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Available from: Guy Jean Jacques Vernet, Jul 28, 2015
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    • "Another study limitation could have been the sensitivity of the screening procedure, as some authors have suggested that inclusion of capsid coding sequences in the PCR target region may slightly decrease screening sensitivity in comparison with the use of 5 0 UTR alone [Kiang et al., 2008; Savolainen-Kopra et al., 2009]. However, as pointed out by Savolainen-Kopra et al. [2009], inclusion of capsid coding sequences makes the assay more robust for genetic typing, and this assay has been used in studies by other groups [Savolainen et al., 2002; Coiras et al., 2004; Kistler et al., 2007; Lau et al., 2007; Renwick et al., 2007; Xiang et al., 2008; Jin et al., 2009; Savolainen-Kopra et al., 2009]. Even if a few HRVs were missed by the assay used in our study, our aim was to present evidence of the circulation of the HRV species in Sao Paulo among different risk groups, and we consider that purpose to have been achieved. "
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    ABSTRACT: Infections caused by Human Rhinoviruses (HRVs) account for 25-50% of respiratory illnesses among individuals presenting influenza-like illness (ILI). HRVs could be classified in at least three species: HRV-A, HRV-B, and HRV-C. The HRV-C species has frequently been described among children and has led to severe illness resulting in hospitalization; however, the occurrence among adults is unknown. The aim of this study was to assess the clinical presentation and species distribution of HRV infections in different populations during 2001-2008. A total of 770 samples were collected. Subjects consisted of 136 adults from the general community and 207 health-care workers (2001-2003), 232 renal-transplanted outpatients (2002-2004), 70 children with congenital heart disease (2005) and 125 children from a day-care center (2008). Amplification of HRV genes was performed by reverse transcriptase-polymerase chain reaction (RT-PCR) and followed by sequencing and phylogenetic analysis. HRV was detected in 27.4% of samples (211/770), with 72 children (36.9%) and 139 adults infected (24.2%). A total of 89.61% (138/154) unknown HRV strains were sequenced, and 79.22% (122/138) were analyzed. We identified 74 isolates (60.7%) of the HRV A species, 21 (17.2%) of the HRV B species and 27 isolates (22.1%) of the HRV C species. HRV species A and B caused ILI among adult patients, whereas HRV-C did not. The dynamics of infection among different species deserve further analysis. J. Med. Virol. 82:2110-2115, 2010. © 2010 Wiley-Liss, Inc.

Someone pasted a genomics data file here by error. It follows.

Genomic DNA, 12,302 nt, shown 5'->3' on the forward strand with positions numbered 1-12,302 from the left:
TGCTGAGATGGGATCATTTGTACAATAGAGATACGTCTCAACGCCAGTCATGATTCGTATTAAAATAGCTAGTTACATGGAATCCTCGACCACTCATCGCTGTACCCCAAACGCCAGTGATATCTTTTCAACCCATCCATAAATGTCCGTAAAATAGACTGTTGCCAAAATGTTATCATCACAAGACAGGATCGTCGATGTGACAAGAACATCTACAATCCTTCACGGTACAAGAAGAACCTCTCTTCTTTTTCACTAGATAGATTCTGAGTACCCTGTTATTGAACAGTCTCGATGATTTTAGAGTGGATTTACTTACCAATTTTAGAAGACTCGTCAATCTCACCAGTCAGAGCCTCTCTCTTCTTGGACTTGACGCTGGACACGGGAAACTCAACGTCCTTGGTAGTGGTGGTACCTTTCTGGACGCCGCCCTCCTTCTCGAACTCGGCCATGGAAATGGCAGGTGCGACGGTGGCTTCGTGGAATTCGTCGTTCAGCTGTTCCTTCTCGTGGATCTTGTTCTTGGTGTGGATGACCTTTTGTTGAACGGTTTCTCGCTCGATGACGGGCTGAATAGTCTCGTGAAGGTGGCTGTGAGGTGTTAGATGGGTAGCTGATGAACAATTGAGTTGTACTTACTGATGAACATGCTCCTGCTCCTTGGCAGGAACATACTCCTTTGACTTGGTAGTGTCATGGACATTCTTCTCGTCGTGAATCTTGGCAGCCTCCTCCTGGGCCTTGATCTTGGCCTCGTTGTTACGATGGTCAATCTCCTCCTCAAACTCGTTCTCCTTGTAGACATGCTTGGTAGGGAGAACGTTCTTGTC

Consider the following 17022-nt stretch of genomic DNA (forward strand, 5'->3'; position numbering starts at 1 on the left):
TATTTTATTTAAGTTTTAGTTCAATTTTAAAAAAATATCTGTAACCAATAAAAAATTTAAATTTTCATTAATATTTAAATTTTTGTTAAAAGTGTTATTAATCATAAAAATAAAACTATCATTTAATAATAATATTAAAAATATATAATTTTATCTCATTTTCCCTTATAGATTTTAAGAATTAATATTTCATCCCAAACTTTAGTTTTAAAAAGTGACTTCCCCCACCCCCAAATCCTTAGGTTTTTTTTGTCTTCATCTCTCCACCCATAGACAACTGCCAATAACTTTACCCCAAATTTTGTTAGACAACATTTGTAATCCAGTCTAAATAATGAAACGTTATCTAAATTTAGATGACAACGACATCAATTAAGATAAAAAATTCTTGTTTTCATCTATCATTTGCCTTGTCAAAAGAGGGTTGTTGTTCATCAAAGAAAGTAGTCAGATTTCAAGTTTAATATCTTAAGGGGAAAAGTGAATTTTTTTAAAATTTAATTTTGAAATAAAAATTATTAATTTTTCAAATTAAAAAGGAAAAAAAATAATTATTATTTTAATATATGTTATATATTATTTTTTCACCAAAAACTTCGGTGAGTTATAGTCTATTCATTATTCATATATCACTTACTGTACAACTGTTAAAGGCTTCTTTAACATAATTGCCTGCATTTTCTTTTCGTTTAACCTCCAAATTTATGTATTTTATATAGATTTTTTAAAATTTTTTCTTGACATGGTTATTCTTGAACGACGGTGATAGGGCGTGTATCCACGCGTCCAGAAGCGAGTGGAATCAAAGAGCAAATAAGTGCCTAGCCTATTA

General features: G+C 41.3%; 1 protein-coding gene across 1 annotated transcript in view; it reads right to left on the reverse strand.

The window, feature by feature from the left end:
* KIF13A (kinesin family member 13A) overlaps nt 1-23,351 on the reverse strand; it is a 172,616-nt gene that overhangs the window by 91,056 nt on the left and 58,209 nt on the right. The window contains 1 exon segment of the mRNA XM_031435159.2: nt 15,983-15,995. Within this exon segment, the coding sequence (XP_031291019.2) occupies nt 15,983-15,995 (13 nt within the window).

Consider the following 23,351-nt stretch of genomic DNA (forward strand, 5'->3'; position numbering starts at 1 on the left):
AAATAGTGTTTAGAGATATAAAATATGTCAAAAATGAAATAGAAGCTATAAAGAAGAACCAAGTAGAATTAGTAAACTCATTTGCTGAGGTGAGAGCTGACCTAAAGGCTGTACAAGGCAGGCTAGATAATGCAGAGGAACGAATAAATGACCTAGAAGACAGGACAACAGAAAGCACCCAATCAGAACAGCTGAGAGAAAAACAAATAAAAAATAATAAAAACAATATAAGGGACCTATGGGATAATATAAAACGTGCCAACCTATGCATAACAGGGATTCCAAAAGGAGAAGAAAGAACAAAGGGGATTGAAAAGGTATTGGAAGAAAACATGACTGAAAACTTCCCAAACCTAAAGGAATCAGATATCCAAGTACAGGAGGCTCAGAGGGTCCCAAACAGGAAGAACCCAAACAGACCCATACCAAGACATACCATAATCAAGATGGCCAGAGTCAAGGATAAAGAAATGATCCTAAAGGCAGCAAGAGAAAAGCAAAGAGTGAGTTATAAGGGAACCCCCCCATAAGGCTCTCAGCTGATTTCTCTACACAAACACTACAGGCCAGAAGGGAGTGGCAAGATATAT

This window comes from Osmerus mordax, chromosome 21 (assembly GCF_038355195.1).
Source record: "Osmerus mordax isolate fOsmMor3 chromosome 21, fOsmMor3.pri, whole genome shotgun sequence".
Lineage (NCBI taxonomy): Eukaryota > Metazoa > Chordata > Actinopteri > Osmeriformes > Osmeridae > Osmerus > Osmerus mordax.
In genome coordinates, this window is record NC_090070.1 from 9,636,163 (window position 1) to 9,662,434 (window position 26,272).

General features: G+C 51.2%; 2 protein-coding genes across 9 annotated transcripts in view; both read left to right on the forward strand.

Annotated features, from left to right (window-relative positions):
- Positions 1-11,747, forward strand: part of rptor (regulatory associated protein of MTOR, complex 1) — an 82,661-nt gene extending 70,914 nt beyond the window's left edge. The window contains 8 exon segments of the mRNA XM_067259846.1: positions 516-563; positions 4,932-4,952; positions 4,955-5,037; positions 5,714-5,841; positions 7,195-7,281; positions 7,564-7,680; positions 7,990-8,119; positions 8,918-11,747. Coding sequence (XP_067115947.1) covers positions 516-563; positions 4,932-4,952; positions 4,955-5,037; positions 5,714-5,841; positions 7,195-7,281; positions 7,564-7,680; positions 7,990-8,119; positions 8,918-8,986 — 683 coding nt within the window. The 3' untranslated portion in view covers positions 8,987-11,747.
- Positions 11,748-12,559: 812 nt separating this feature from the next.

Journal of Medical Virology 12/2010; 82(12):2110-5. DOI:10.1002/jmv.21914 · 2.22 Impact Factor